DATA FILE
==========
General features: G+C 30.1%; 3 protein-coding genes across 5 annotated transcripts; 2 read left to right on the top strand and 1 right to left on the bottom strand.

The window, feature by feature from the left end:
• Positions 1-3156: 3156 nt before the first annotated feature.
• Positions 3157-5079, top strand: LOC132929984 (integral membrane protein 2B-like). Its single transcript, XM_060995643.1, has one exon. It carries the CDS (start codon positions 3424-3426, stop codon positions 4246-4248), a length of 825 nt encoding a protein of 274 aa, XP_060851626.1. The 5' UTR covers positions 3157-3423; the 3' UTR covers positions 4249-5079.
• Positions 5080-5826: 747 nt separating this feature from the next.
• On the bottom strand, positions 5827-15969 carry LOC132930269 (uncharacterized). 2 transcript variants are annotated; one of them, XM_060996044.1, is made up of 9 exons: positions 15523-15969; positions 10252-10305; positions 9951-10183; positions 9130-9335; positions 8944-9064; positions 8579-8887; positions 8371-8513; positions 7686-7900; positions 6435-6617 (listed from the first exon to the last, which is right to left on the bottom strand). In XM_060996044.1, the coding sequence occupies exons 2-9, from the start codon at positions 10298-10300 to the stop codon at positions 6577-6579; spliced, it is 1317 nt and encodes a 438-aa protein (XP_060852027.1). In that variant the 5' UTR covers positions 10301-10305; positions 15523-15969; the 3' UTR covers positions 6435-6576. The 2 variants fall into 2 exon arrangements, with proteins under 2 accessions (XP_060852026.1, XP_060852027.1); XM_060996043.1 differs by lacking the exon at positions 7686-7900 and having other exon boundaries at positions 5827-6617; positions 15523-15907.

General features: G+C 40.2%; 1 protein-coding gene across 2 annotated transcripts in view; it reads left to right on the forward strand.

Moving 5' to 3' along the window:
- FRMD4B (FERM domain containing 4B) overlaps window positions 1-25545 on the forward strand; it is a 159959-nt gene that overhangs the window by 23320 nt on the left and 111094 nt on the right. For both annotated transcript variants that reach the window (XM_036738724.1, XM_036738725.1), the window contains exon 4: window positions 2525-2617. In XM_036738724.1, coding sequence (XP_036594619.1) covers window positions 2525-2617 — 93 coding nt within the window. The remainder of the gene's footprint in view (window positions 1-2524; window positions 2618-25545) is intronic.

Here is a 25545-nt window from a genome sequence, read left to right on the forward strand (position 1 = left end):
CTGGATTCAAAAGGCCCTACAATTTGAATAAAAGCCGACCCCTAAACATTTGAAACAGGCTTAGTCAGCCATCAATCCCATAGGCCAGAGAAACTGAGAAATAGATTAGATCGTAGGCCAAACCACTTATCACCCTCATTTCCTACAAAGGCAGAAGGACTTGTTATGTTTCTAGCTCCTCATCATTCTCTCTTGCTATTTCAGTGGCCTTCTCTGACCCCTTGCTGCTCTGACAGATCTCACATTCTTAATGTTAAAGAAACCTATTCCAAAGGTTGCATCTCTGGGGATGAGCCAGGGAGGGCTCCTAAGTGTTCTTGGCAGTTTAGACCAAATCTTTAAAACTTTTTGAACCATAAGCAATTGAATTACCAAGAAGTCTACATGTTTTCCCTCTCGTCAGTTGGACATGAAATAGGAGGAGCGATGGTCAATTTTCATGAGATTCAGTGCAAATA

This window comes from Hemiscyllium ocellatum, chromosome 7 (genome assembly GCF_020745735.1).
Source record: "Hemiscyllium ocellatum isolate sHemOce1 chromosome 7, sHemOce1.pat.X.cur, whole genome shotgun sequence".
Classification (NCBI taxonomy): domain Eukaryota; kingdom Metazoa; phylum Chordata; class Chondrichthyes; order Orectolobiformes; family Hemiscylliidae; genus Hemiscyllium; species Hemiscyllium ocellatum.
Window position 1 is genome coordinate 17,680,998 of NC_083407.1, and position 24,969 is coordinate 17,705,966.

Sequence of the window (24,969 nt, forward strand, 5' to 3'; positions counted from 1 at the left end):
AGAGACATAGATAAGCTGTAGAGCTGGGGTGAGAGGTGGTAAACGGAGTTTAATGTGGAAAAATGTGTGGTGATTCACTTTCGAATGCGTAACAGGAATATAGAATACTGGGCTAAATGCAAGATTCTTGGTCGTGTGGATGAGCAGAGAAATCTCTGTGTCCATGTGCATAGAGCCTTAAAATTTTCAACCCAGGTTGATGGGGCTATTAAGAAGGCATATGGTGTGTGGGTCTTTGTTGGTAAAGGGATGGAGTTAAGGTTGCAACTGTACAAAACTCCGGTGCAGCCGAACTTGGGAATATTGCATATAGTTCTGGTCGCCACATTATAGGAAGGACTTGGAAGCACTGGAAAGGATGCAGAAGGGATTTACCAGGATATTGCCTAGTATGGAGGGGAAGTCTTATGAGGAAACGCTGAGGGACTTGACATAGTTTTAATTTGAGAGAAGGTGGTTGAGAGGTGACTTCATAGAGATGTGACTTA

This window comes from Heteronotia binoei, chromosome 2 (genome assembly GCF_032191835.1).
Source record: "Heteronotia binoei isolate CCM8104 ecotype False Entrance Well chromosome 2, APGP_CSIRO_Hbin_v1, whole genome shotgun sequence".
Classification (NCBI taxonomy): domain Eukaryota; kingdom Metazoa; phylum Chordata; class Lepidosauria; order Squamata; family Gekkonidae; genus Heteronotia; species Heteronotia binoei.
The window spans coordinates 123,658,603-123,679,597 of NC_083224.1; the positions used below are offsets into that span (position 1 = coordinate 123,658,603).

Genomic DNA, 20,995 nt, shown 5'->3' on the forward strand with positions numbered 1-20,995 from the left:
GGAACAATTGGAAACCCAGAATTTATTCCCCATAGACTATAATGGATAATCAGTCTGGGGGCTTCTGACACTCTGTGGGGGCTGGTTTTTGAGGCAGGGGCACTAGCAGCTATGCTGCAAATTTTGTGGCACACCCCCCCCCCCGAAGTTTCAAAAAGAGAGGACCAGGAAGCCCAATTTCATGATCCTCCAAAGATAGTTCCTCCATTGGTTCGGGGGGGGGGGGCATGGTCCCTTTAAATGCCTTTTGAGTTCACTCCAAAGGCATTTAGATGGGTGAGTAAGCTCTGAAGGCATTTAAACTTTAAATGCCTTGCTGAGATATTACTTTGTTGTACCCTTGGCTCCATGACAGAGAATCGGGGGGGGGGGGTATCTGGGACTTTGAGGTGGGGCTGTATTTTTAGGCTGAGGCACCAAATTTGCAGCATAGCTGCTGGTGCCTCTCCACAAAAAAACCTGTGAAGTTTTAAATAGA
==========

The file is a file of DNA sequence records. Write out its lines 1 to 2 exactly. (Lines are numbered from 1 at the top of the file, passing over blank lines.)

General features: G+C 30.1%; 3 protein-coding genes across 5 annotated transcripts; 2 read left to right on the top strand and 1 right to left on the bottom strand.

The window, feature by feature from the left end: